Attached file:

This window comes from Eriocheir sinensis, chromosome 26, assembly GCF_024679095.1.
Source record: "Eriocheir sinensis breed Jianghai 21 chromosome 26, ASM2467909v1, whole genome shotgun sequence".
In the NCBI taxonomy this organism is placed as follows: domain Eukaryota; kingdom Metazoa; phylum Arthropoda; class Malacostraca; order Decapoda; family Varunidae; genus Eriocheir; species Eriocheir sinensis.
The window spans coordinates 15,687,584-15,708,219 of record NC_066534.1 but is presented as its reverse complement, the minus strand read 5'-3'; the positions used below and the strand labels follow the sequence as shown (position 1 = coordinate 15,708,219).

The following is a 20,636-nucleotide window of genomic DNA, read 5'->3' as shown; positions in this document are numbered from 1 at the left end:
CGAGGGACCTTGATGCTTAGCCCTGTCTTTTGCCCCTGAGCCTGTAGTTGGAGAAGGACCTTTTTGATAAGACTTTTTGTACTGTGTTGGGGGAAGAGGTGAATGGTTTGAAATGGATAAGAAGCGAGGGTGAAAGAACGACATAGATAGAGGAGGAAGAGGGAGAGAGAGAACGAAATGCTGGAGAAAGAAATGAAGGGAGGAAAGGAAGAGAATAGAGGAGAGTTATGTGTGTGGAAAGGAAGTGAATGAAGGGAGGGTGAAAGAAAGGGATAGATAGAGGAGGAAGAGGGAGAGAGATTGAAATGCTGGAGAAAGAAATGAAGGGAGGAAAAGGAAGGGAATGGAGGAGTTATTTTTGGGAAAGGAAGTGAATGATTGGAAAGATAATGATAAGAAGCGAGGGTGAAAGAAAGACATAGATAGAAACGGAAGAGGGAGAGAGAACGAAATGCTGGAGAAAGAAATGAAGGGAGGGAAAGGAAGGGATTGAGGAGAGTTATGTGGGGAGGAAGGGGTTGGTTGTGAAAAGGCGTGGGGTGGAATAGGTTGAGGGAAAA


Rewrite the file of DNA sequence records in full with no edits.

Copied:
This window comes from Eriocheir sinensis, chromosome 26, assembly GCF_024679095.1.
Source record: "Eriocheir sinensis breed Jianghai 21 chromosome 26, ASM2467909v1, whole genome shotgun sequence".
In the NCBI taxonomy this organism is placed as follows: domain Eukaryota; kingdom Metazoa; phylum Arthropoda; class Malacostraca; order Decapoda; family Varunidae; genus Eriocheir; species Eriocheir sinensis.
The window spans coordinates 15,687,584-15,708,219 of record NC_066534.1 but is presented as its reverse complement, the minus strand read 5'-3'; the positions used below and the strand labels follow the sequence as shown (position 1 = coordinate 15,708,219).

The following is a 20,636-nucleotide window of genomic DNA, read 5'->3' as shown; positions in this document are numbered from 1 at the left end:
CGAGGGACCTTGATGCTTAGCCCTGTCTTTTGCCCCTGAGCCTGTAGTTGGAGAAGGACCTTTTTGATAAGACTTTTTGTACTGTGTTGGGGGAAGAGGTGAATGGTTTGAAATGGATAAGAAGCGAGGGTGAAAGAACGACATAGATAGAGGAGGAAGAGGGAGAGAGAGAACGAAATGCTGGAGAAAGAAATGAAGGGAGGAAAGGAAGAGAATAGAGGAGAGTTATGTGTGTGGAAAGGAAGTGAATGAAGGGAGGGTGAAAGAAAGGGATAGATAGAGGAGGAAGAGGGAGAGAGATTGAAATGCTGGAGAAAGAAATGAAGGGAGGAAAAGGAAGGGAATGGAGGAGTTATTTTTGGGAAAGGAAGTGAATGATTGGAAAGATAATGATAAGAAGCGAGGGTGAAAGAAAGACATAGATAGAAACGGAAGAGGGAGAGAGAACGAAATGCTGGAGAAAGAAATGAAGGGAGGGAAAGGAAGGGATTGAGGAGAGTTATGTGGGGAGGAAGGGGTTGGTTGTGAAAAGGCGTGGGGTGGAATAGGTTGAGGGAAAA